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I understand the principle of less airflow, less control, but why is that the case?

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    $\begingroup$ A control surface deflects air. So the more air deflected, the more...? $\endgroup$ – Pondlife Aug 26 '17 at 23:19
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    $\begingroup$ How is this not intuitive? With zero airflow, controls just sit there & flap. With a tiny amount of airflow, the control might accomplish a little bit. With lots of airflow, the control has lots of moving molecules to work with. $\endgroup$ – Ralph J Aug 26 '17 at 23:21
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    $\begingroup$ @RalphJ In practice, "intuitive" is hard to identify or even define (YMMV). I'd say this is a naive question, but not a bad or unclear one. Although, depending on how much detail the OP needs, it might be better on physics. SE. $\endgroup$ – Pondlife Aug 26 '17 at 23:39
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Because moments of inertia don't change with speed

Control effectiveness means that the controls effect a change in the balance of moments which results in the desired attitude change. The smaller the control deflection for the same change in attitude, the higher their effectiveness. If $\ddot{\Theta}$ is the pitch acceleration, $∆F_H$ the force change on the horizontal tail due to a control deflection, $x$ the lever arm of that control around the center of gravity and $I_y$ the moment of inertia around the lateral axis, the formula for $\ddot{\Theta}$ is: $$\ddot{\Theta} = \frac{∆F_H\cdot x}{I_y}$$

Both $x$ and $I_y$ are fixed, so only $∆F_H$ has the potential to increase pitch acceleration. $∆F_H$ is proportional to

  • Deflection angle $\eta_H$
  • Tail size $S_H$ (again fixed)
  • dynamic pressure $q = \frac{v^2\cdot \rho}{2}$

A given object will change its attitude more quickly when more force can be created. Therefore, more speed $v$ means more force change and a higher angular acceleration for the same deflection.

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When deflected, the control surfaces (ailerons, elevator, rudder) cause an aerodynamic moment about the Aerodynamic Centre. A moment has a moment arm and needs to have a length reference - the aerodynamic moments are defined with reference to wing dimensions: wing span for rolling and yawing moments, and Mean Aerodynamic Chord for pitching moments. If we have a look at the pitching moment P:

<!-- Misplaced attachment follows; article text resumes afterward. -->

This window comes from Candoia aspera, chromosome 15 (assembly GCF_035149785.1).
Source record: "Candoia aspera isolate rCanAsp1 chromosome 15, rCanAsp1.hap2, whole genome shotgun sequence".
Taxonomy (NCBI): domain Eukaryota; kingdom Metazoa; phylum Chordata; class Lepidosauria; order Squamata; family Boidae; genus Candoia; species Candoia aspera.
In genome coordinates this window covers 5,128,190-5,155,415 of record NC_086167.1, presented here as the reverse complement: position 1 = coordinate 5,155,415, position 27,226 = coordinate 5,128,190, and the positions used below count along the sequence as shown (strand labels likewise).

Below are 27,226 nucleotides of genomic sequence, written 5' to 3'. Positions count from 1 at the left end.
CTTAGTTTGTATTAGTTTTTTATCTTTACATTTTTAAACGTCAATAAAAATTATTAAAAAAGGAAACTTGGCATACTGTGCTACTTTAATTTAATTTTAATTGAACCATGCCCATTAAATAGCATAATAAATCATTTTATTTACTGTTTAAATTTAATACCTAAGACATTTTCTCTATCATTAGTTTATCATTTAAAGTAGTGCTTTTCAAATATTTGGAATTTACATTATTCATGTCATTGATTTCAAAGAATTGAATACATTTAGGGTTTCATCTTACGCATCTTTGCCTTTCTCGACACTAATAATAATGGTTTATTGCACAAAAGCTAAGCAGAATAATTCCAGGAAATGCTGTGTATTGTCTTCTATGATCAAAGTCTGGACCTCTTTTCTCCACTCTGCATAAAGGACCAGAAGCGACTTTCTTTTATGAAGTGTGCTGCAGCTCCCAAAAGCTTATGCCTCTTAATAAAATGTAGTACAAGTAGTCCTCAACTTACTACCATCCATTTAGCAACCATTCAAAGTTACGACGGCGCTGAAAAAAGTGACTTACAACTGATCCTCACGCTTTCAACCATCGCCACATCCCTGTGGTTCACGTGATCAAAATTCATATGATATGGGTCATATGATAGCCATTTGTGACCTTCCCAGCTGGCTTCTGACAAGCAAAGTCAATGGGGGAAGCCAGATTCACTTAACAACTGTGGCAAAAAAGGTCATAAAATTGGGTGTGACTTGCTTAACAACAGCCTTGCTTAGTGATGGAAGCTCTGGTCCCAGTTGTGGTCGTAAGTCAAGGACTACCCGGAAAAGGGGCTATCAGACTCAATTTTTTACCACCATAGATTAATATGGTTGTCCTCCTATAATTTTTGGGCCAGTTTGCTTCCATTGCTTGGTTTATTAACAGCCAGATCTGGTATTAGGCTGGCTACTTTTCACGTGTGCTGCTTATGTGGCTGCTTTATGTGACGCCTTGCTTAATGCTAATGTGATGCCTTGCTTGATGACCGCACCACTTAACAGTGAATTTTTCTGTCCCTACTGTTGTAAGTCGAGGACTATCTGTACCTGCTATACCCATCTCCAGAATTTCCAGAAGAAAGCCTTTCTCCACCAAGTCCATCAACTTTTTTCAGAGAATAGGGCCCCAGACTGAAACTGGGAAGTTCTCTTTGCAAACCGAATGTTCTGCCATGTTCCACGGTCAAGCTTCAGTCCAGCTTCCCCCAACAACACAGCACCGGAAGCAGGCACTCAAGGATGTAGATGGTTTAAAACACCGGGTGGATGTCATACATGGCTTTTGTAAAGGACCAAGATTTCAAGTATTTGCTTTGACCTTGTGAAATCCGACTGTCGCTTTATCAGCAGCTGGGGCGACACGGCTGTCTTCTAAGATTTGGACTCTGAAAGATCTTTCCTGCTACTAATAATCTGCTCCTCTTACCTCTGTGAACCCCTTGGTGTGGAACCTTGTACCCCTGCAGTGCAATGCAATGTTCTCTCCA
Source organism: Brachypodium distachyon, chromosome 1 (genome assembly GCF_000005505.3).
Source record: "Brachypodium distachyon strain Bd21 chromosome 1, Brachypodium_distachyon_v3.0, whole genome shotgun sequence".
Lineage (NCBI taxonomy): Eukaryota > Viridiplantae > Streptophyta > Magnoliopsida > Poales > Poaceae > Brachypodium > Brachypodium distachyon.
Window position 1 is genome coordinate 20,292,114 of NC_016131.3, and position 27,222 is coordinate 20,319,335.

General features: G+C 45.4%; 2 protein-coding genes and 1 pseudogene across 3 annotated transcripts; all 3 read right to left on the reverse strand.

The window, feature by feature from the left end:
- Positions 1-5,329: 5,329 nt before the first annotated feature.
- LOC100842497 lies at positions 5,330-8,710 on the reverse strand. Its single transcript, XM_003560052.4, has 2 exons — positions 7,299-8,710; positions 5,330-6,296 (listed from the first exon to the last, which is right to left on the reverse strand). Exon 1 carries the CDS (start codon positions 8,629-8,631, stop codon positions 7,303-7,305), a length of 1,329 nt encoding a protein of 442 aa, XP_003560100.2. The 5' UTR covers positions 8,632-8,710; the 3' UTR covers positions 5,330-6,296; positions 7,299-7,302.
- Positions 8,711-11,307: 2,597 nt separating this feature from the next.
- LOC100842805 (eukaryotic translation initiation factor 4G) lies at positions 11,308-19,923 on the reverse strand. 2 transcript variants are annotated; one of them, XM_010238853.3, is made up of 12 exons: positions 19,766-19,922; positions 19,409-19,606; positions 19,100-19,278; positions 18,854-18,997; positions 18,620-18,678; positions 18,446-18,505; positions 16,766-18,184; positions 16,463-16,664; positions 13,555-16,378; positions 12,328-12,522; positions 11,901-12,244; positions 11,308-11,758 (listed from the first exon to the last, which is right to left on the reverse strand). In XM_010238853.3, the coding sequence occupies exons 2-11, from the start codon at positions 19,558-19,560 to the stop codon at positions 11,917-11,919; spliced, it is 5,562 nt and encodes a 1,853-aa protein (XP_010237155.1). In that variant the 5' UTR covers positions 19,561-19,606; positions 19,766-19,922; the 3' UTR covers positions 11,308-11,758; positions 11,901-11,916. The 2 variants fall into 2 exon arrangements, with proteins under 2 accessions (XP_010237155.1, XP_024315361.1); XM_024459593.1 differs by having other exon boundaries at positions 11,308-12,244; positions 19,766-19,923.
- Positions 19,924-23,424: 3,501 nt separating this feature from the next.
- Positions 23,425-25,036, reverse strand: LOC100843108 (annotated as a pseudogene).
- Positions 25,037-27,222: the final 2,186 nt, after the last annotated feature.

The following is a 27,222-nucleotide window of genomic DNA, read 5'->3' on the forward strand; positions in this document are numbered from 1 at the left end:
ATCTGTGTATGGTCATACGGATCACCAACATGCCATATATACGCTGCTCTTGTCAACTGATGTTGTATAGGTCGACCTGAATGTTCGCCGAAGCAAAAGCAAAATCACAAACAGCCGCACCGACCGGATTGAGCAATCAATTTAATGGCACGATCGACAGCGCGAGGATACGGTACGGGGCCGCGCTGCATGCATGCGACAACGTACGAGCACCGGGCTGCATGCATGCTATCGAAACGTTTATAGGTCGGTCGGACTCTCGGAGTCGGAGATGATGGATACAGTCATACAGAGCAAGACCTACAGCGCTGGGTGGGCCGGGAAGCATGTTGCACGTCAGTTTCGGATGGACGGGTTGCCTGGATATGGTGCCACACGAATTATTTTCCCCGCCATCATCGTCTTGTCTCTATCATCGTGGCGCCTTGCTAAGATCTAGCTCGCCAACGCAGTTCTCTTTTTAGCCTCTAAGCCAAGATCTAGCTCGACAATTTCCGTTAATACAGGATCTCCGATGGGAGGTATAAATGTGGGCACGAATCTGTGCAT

$$ P = C_{r_{\delta e}} \cdot \delta_e \cdot q \cdot S \cdot MAC$$

With:

  • $C_{r_{\delta e}}$ = elevator coefficient (dimensionless)
  • $\delta_e$ = elevator deflection
  • $q$ = dynamic pressure = $\frac {1}{2} \cdot \rho \cdot V^2$
  • $A$ = wing area
  • MAC = Mean Aerodynamic Chord

$C_{r_{\delta e}}$, A and MAC are constants. So: pitching moment of the aircraft is proportional to elevator deflection, and to the square of the airspeed. Fly twice as fast, and the pitching moment from a certain elevator deflection will be four times as high.

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Basically what keeps your plane suspended above the ground despite gravity pulling it to the surface is the fact that your aircraft constantly pushes (and pulls) air molecules downwards; one of Newton's Laws says that this generates an equal and opposing (i.e. upward) force on your aircraft.

In straight and level flight this force is due to the positive angle of attack that the wings make with the relative wind (NOT THE FLIGHT PATH) which essentially forces air molecules downwards: molecules below the wing are deflected dowards along the bottom of the wing while molecules above the wing are pulled downwards along the top surface of the wing as it moves through them. When you go slower you deflect fewer air molecules downwards per unit time which demands a higher angle of attack in order to keep you suspended; this generally translates to more elevator deflection needed on the pilots part, or in other words: your controls are less effective.